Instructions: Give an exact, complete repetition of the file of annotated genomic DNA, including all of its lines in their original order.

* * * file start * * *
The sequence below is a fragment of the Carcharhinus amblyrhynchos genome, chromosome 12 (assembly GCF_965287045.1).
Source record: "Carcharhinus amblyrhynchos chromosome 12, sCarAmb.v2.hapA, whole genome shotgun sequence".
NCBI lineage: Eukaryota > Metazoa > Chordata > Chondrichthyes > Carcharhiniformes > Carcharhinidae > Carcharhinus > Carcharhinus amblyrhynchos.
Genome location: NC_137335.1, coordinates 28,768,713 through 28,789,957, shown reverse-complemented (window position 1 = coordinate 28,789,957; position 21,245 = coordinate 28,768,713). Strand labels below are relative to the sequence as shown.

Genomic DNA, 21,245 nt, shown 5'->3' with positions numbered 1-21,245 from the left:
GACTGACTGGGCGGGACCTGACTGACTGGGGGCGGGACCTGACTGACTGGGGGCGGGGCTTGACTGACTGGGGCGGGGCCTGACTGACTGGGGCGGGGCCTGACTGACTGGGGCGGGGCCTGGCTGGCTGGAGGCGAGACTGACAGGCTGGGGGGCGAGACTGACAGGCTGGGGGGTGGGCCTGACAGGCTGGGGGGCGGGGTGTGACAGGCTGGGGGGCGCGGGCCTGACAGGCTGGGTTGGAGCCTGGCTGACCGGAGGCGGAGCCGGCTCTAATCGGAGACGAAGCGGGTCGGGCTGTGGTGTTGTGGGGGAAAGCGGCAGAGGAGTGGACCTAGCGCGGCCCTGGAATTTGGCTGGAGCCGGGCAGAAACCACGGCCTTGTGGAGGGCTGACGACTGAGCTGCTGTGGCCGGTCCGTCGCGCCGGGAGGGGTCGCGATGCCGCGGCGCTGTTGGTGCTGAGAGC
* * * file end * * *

The sequence below is a fragment of the Carcharhinus amblyrhynchos genome, chromosome 12 (assembly GCF_965287045.1).
Source record: "Carcharhinus amblyrhynchos chromosome 12, sCarAmb.v2.hapA, whole genome shotgun sequence".
NCBI lineage: Eukaryota > Metazoa > Chordata > Chondrichthyes > Carcharhiniformes > Carcharhinidae > Carcharhinus > Carcharhinus amblyrhynchos.
Genome location: NC_137335.1, coordinates 28,768,713 through 28,789,957, shown reverse-complemented (window position 1 = coordinate 28,789,957; position 21,245 = coordinate 28,768,713). Strand labels below are relative to the sequence as shown.

Genomic DNA, 21,245 nt, shown 5'->3' with positions numbered 1-21,245 from the left:
GACTGACTGGGCGGGACCTGACTGACTGGGGGCGGGACCTGACTGACTGGGGGCGGGGCTTGACTGACTGGGGCGGGGCCTGACTGACTGGGGCGGGGCCTGACTGACTGGGGCGGGGCCTGGCTGGCTGGAGGCGAGACTGACAGGCTGGGGGGCGAGACTGACAGGCTGGGGGGTGGGCCTGACAGGCTGGGGGGCGGGGTGTGACAGGCTGGGGGGCGCGGGCCTGACAGGCTGGGTTGGAGCCTGGCTGACCGGAGGCGGAGCCGGCTCTAATCGGAGACGAAGCGGGTCGGGCTGTGGTGTTGTGGGGGAAAGCGGCAGAGGAGTGGACCTAGCGCGGCCCTGGAATTTGGCTGGAGCCGGGCAGAAACCACGGCCTTGTGGAGGGCTGACGACTGAGCTGCTGTGGCCGGTCCGTCGCGCCGGGAGGGGTCGCGATGCCGCGGCGCTGTTGGTGCTGAGAGC